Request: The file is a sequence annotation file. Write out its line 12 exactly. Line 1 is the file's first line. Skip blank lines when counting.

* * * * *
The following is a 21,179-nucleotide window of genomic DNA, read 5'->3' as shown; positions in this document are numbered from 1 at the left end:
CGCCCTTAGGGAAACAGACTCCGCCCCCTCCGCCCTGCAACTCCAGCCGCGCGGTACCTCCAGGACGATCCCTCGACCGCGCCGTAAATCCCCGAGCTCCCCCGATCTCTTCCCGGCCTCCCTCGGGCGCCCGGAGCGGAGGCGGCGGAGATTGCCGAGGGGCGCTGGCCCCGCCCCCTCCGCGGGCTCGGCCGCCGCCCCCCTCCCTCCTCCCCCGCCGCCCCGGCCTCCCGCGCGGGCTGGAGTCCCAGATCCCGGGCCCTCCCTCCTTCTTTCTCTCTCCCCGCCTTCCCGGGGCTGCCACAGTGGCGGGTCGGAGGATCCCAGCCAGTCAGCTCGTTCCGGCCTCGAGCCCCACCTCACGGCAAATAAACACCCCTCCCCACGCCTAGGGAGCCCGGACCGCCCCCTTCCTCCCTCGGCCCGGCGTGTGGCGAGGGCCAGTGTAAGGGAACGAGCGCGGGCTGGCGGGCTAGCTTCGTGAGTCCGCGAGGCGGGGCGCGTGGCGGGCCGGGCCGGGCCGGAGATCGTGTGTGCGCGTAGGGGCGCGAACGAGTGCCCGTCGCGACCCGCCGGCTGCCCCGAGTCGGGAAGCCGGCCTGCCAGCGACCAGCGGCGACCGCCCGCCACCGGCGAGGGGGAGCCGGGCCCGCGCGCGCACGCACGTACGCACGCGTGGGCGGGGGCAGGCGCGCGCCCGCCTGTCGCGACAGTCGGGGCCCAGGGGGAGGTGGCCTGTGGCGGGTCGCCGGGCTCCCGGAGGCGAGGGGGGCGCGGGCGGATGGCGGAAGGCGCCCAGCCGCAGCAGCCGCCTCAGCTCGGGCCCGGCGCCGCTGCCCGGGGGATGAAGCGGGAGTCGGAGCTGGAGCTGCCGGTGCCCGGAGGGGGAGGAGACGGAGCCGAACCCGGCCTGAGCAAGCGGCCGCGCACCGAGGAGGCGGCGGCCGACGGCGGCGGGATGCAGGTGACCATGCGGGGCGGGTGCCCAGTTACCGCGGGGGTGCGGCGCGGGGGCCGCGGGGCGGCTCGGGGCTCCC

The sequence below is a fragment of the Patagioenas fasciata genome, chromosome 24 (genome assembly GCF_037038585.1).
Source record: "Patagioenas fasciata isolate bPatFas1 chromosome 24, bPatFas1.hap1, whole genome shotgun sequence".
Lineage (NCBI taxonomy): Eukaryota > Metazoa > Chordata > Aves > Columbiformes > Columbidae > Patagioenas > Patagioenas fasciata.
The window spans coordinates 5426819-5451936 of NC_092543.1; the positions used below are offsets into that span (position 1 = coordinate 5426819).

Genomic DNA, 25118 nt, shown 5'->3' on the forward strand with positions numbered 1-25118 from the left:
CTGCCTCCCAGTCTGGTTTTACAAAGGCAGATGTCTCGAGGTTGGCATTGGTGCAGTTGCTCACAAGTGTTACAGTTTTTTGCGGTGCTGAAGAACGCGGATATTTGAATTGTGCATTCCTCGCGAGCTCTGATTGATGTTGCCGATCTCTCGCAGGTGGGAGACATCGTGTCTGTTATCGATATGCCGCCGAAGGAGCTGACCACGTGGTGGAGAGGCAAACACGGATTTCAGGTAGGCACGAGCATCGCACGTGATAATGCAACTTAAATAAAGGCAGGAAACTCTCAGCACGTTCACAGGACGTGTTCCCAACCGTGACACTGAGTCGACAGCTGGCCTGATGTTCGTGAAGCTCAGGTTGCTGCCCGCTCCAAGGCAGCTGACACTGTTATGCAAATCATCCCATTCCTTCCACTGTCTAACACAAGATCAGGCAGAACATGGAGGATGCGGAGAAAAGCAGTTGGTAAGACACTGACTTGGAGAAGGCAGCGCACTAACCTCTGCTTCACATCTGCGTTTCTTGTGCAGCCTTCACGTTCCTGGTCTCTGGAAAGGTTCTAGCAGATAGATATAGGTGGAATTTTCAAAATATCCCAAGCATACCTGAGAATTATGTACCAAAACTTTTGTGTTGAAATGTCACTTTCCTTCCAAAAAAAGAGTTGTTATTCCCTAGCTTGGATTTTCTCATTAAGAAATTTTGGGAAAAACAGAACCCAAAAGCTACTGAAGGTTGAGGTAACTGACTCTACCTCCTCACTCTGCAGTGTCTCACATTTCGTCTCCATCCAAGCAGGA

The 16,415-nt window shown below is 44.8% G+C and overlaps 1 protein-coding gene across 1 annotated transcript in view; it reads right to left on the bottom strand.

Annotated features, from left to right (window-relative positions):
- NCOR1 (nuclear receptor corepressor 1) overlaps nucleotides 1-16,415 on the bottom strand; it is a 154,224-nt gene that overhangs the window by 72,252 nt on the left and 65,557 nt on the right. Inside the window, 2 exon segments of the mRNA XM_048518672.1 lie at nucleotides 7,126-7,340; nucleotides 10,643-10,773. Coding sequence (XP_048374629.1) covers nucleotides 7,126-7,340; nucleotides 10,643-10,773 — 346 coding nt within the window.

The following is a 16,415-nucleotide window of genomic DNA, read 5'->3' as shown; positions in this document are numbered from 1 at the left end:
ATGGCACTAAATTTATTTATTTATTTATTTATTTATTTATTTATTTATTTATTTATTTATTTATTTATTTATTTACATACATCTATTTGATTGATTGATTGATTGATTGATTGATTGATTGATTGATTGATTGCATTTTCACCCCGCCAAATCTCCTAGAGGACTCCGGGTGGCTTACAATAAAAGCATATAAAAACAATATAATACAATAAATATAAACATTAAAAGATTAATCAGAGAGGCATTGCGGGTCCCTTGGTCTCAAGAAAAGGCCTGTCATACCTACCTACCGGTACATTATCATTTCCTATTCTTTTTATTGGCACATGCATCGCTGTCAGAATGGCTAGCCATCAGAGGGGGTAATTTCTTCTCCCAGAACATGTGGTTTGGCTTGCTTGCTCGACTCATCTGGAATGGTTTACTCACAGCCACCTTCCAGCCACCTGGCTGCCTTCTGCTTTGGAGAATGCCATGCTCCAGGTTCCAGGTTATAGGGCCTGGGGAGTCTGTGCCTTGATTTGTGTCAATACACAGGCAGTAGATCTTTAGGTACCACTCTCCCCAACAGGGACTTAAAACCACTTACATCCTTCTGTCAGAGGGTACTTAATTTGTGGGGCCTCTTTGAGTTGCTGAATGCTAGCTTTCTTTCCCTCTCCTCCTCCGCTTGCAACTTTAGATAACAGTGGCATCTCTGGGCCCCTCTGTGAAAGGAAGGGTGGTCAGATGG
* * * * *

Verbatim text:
The following is a 16,415-nucleotide window of genomic DNA, read 5'->3' as shown; positions in this document are numbered from 1 at the left end: